BK:  But you can see a difference with someone like Andrew and Jordan Farmar, who goes back farther as a gym rat, who's been around basketball more.

MK:  Jordan went to college for two years.  He had the benefit of a great coach (Ben Howland at UCLA), a defensive minded disciplinarian type of a coach.  And he also had a great high school career as well, where there was no transferring or injuries involved, which Andrew did not have.  But Jordan does not escape unscathed here, either.  I can see inconsistency from game to game, just due to the competition, the length of the season.  Jordan has to make adjustments in his game.  He's going to have to continue to watch players.  I'm very happy that both players were invited to play in the freshman and sophomore game.  That's great.  But once that's over, we need production in real games.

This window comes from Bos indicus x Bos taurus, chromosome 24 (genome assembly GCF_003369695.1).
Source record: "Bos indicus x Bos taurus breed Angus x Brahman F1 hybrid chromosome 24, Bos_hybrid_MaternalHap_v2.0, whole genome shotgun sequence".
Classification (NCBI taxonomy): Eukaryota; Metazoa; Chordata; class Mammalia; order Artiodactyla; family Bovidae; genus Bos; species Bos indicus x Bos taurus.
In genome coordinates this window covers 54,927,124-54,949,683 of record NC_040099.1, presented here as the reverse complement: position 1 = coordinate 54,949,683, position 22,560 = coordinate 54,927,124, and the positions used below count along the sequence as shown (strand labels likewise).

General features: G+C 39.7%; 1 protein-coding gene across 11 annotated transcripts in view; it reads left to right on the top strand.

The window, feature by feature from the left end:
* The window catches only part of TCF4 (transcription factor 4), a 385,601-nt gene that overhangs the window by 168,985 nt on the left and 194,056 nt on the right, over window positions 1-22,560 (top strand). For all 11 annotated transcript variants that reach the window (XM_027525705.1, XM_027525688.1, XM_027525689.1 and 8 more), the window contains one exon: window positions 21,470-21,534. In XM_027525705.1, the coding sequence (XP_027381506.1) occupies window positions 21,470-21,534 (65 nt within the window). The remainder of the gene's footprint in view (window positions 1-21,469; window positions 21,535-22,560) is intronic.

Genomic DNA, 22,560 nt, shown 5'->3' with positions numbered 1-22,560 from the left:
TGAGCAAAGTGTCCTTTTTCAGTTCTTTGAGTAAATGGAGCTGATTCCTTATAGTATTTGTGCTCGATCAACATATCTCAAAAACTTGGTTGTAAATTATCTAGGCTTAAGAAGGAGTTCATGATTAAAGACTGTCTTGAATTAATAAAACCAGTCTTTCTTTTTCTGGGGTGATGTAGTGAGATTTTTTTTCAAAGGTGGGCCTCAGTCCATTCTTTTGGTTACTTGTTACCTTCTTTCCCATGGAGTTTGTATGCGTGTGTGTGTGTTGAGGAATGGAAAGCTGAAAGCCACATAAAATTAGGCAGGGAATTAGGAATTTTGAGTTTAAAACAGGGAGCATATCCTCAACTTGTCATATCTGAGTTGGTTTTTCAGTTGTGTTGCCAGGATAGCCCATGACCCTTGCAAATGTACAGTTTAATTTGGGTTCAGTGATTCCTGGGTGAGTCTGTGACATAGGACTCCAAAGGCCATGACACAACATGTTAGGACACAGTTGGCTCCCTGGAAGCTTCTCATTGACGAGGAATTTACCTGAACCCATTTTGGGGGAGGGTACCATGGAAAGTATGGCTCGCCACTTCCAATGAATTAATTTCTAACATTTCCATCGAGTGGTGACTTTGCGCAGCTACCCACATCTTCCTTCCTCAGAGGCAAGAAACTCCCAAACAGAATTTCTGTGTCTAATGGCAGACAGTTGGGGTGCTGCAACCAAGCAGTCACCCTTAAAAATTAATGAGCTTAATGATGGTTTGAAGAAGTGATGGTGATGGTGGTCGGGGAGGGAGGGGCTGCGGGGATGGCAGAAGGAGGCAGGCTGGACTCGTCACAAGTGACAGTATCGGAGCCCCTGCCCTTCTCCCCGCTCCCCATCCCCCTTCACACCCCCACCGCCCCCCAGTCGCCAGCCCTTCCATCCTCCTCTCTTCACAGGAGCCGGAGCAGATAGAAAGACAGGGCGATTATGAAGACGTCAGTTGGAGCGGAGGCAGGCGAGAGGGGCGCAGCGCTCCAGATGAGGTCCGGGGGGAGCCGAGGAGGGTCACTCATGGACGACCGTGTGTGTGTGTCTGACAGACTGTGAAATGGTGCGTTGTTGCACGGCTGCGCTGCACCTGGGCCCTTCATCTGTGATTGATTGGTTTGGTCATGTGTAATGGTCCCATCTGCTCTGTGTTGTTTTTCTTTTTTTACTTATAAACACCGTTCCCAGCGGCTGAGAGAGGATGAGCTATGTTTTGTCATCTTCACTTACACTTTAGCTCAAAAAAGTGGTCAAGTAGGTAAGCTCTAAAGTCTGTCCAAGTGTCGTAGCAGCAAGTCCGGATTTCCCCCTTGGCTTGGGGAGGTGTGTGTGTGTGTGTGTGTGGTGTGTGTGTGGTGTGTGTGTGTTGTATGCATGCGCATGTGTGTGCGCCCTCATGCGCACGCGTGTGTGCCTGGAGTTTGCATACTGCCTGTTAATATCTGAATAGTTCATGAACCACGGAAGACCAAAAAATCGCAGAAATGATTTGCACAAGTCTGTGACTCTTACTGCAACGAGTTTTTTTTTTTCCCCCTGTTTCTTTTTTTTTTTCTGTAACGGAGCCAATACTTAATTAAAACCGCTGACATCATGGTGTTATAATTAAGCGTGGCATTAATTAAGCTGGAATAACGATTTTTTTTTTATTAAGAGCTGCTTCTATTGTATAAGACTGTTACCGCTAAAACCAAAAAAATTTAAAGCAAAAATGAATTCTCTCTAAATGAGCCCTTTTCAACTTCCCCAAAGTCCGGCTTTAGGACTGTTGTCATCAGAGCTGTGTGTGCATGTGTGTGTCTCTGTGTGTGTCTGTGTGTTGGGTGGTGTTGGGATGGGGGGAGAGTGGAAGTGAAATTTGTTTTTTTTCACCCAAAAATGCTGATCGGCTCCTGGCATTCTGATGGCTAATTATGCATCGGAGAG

BK:  And Jordan's also spent much more time playing against backups, where as Andrew's had more minutes against starting competition. 

MK:  That's right.  But there's a difference in experience between the two players.  Had Andrew had gone to college for two years with Coach Calhoun, you can just use your imagination.  Two years at that level with a coach like Jim Calhoun.  We would have never got him, but you can imagine if he came out after two years how much further along he'd be in terms of being able to play long seasons and drill work and stuff like that.

AK:  Andrew's been talked about a lot as being groomed as the team's center of the future and he seems to have that bright road ahead of him.  Kwame's also another young big who, at this point, seems much comfortable playing center than at the power forward spot I assume you pictured him playing when you traded for him.  In terms of both of them being a part of the team's long term future, how much is there a concern that they may continue to play best at the same position?